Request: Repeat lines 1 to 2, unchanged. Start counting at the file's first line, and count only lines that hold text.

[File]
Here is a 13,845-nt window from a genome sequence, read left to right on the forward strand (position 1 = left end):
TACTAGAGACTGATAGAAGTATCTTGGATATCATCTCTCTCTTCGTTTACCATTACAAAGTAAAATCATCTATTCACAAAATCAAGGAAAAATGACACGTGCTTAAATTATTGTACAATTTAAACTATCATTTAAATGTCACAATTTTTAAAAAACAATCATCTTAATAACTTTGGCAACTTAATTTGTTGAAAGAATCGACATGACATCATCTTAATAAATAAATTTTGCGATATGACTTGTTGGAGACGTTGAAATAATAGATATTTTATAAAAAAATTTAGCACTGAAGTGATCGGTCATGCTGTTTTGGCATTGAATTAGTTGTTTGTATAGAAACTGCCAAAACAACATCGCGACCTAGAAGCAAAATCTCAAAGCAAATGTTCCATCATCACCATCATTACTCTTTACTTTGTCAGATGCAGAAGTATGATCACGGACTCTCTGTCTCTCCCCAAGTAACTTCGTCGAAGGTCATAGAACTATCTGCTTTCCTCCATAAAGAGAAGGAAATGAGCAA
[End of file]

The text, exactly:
Here is a 13,845-nt window from a genome sequence, read left to right on the forward strand (position 1 = left end):
TACTAGAGACTGATAGAAGTATCTTGGATATCATCTCTCTCTTCGTTTACCATTACAAAGTAAAATCATCTATTCACAAAATCAAGGAAAAATGACACGTGCTTAAATTATTGTACAATTTAAACTATCATTTAAATGTCACAATTTTTAAAAAACAATCATCTTAATAACTTTGGCAACTTAATTTGTTGAAAGAATCGACATGACATCATCTTAATAAATAAATTTTGCGATATGACTTGTTGGAGACGTTGAAATAATAGATATTTTATAAAAAAATTTAGCACTGAAGTGATCGGTCATGCTGTTTTGGCATTGAATTAGTTGTTTGTATAGAAACTGCCAAAACAACATCGCGACCTAGAAGCAAAATCTCAAAGCAAATGTTCCATCATCACCATCATTACTCTTTACTTTGTCAGATGCAGAAGTATGATCACGGACTCTCTGTCTCTCCCCAAGTAACTTCGTCGAAGGTCATAGAACTATCTGCTTTCCTCCATAAAGAGAAGGAAATGAGCAA